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A Guide to the Discovery Process for Unrepresented Complainants

What is Discovery?

Discovery is a process by which the parties gather and exchange information that is important to the case.

What is the Purpose of Discovery?

The purpose of discovery is to provide parties the opportunity to gather evidence relevant to proving or defending the case. Evidence includes, for example, witness testimony, documents (memos, notes, email messages, agency policies and procedures, and other written or electronic records), and video or audio recordings. 

When Do Parties Have a Right to Discovery?

Discovery is permitted if the Administrative Judge has determined that it is necessary to supplement the evidence already gathered in the investigative file prepared by the agency. In most cases, the Administrative Judge will approve or disapprove discovery during an Initial Conference. Initial Conferences are conducted in most but not all cases at the beginning of the hearings process, and typically involve discussion of the discrimination claims, settlement, discovery, deadlines for the major stages of the process, and related matters. If discovery is approved, the Administrative Judge will also decide how much discovery is necessary, and how long the discovery period should take.

When Does Discovery Take Place?

The Administrative Judge determines the beginning and end dates of discovery, as well as the deadlines for submitting and responding to discovery requests. In most cases, discovery starts immediately after the Initial Conference, but discovery can take place at any stage of the hearings process at the discretion of the Administrative Judge.

How Does Discovery Work?

There are four main types of discovery requests: (1) depositions; (2) interrogatories; (3) requests for admissions; and (4) requests for the production of documents.

  1. Depositions are formal witness interviews. Every deposition must be transcribed (recorded word-for-word) by a certified court reporter, who will produce a verbatim transcript of the deposition soon after it takes place. The party requesting the deposition is responsible for hiring a court reporter and paying the court reporter costs.
  2. Interrogatories are open-ended written questions that solicit information about a case. For example, “What is the agency’s formal explanation for terminating the complainant?” 
  3. Requests for admissions are closed-ended written statements that typically call for a “yes/admit” or “no/deny” response. For example, “Admit that the agency filled the vacancy created by the complainant’s termination.”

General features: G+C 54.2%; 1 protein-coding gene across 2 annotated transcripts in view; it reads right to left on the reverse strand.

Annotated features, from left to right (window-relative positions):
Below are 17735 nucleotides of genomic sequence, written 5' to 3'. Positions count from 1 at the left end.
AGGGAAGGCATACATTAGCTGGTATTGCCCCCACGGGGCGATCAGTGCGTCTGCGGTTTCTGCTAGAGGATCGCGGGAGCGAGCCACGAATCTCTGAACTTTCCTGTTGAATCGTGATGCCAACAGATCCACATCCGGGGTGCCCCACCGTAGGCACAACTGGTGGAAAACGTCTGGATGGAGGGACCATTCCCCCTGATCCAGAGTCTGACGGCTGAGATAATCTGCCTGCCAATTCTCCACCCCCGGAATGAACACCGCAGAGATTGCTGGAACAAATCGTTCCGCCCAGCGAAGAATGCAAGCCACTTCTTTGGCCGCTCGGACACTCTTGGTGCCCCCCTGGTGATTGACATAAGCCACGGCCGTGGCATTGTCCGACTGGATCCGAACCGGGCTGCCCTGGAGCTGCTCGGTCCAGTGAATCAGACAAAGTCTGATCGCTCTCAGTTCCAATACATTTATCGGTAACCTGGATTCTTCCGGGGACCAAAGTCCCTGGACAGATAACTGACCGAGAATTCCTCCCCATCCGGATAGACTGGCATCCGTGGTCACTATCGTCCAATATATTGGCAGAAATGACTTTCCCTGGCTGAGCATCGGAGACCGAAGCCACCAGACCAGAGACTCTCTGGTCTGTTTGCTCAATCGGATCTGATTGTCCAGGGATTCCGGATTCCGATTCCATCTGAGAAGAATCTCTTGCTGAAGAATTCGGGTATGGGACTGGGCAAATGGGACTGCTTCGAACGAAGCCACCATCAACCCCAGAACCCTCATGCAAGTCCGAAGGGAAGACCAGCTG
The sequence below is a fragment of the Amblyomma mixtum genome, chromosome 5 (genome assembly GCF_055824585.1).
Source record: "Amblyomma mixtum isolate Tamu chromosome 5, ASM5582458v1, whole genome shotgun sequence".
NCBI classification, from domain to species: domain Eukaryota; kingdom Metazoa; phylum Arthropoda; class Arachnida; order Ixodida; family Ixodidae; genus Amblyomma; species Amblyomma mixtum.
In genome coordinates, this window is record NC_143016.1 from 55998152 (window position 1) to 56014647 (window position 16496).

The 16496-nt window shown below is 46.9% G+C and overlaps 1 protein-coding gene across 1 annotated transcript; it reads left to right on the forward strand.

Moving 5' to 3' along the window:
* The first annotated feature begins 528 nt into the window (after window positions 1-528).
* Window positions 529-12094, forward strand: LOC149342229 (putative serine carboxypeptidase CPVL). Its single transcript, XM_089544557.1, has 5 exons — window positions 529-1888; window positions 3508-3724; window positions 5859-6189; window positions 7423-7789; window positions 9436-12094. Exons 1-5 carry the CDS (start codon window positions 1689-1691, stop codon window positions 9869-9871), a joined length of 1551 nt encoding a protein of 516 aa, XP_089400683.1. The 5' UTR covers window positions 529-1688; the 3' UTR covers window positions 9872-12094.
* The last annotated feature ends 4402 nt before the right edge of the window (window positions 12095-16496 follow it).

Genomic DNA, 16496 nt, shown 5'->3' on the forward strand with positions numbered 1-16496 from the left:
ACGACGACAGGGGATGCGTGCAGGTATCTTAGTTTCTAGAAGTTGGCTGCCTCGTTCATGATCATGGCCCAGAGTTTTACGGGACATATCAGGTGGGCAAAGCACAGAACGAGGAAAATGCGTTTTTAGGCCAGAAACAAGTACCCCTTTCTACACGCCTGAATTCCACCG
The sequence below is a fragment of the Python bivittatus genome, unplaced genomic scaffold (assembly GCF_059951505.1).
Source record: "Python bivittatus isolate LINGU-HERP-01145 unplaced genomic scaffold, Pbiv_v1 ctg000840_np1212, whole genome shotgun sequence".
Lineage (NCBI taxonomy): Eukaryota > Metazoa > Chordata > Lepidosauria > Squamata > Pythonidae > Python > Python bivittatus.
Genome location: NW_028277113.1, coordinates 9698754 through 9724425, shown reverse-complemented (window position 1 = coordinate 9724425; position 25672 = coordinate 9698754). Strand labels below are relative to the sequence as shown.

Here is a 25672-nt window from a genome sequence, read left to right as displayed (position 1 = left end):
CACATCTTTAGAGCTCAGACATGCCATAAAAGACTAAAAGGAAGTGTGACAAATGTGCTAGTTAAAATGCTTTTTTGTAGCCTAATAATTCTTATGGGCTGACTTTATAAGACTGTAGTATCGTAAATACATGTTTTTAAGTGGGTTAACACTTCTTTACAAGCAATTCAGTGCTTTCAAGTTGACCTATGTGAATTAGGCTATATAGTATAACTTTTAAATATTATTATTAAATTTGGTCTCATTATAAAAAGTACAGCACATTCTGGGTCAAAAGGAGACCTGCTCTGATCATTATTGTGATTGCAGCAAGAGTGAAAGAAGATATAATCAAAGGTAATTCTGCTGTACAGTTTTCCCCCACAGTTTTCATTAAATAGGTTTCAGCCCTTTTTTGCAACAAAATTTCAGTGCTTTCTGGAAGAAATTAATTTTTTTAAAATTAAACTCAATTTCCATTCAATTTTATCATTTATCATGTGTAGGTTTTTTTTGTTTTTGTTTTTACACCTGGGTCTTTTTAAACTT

4. Requests for the production of documents give the parties an opportunity to obtain memos, notes, email messages, agency policies and procedures, and other written or electronic records related to the case that are in the possession of the other party.

The Administrative Judge will determine which types of discovery requests may be used and how many of each. Parties usually send their discovery requests and responses to the other party electronically, by email. But, parties may also send or respond to discovery requests by U.S. mail or a parcel service. Discovery requests and responses should not be sent to the Administrative Judge, except to support a motion.

Am I Required to Participate in Discovery?

Neither party is required to submit discovery requests to the other party. If a party wishes to submit discovery requests, it must do so by the established deadline, unless the Administrative Judge has approved an extension of the deadline. Both parties are required in all cases to respond to authorized discovery requests received from the other party by the established deadline unless the Administrative Judge has approved an extension of the deadline. Failure to comply with discovery obligations may result in sanctions. Sanctions are actions taken by the Administrative Judge to penalize a party that fails to comply with their orders or other legal obligations. Examples of sanctions include dismissal of the complainant’s hearing request, restrictions on a party’s ability to rely on certain evidence, and default judgment entered against the agency.